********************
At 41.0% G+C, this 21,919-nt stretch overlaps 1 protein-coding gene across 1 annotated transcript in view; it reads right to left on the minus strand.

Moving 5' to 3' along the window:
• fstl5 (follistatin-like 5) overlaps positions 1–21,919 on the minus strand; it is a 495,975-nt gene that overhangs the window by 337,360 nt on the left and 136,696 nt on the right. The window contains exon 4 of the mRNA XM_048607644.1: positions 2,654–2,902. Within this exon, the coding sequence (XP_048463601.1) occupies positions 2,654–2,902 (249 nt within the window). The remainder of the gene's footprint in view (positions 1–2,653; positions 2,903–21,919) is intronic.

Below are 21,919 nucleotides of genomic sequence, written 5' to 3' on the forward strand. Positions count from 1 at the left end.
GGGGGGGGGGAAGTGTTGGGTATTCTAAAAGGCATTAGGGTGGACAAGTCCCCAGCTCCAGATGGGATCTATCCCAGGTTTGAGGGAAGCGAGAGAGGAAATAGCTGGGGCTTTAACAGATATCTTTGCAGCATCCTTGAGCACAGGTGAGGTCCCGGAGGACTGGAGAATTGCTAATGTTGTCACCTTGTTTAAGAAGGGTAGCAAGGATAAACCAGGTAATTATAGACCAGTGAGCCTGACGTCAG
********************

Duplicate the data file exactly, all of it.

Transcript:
At 41.0% G+C, this 21,919-nt stretch overlaps 1 protein-coding gene across 1 annotated transcript in view; it reads right to left on the minus strand.

Moving 5' to 3' along the window:
• fstl5 (follistatin-like 5) overlaps positions 1–21,919 on the minus strand; it is a 495,975-nt gene that overhangs the window by 337,360 nt on the left and 136,696 nt on the right. The window contains exon 4 of the mRNA XM_048607644.1: positions 2,654–2,902. Within this exon, the coding sequence (XP_048463601.1) occupies positions 2,654–2,902 (249 nt within the window). The remainder of the gene's footprint in view (positions 1–2,653; positions 2,903–21,919) is intronic.

Below are 21,919 nucleotides of genomic sequence, written 5' to 3' on the forward strand. Positions count from 1 at the left end.
GGGGGGGGGGAAGTGTTGGGTATTCTAAAAGGCATTAGGGTGGACAAGTCCCCAGCTCCAGATGGGATCTATCCCAGGTTTGAGGGAAGCGAGAGAGGAAATAGCTGGGGCTTTAACAGATATCTTTGCAGCATCCTTGAGCACAGGTGAGGTCCCGGAGGACTGGAGAATTGCTAATGTTGTCACCTTGTTTAAGAAGGGTAGCAAGGATAAACCAGGTAATTATAGACCAGTGAGCCTGACGTCAG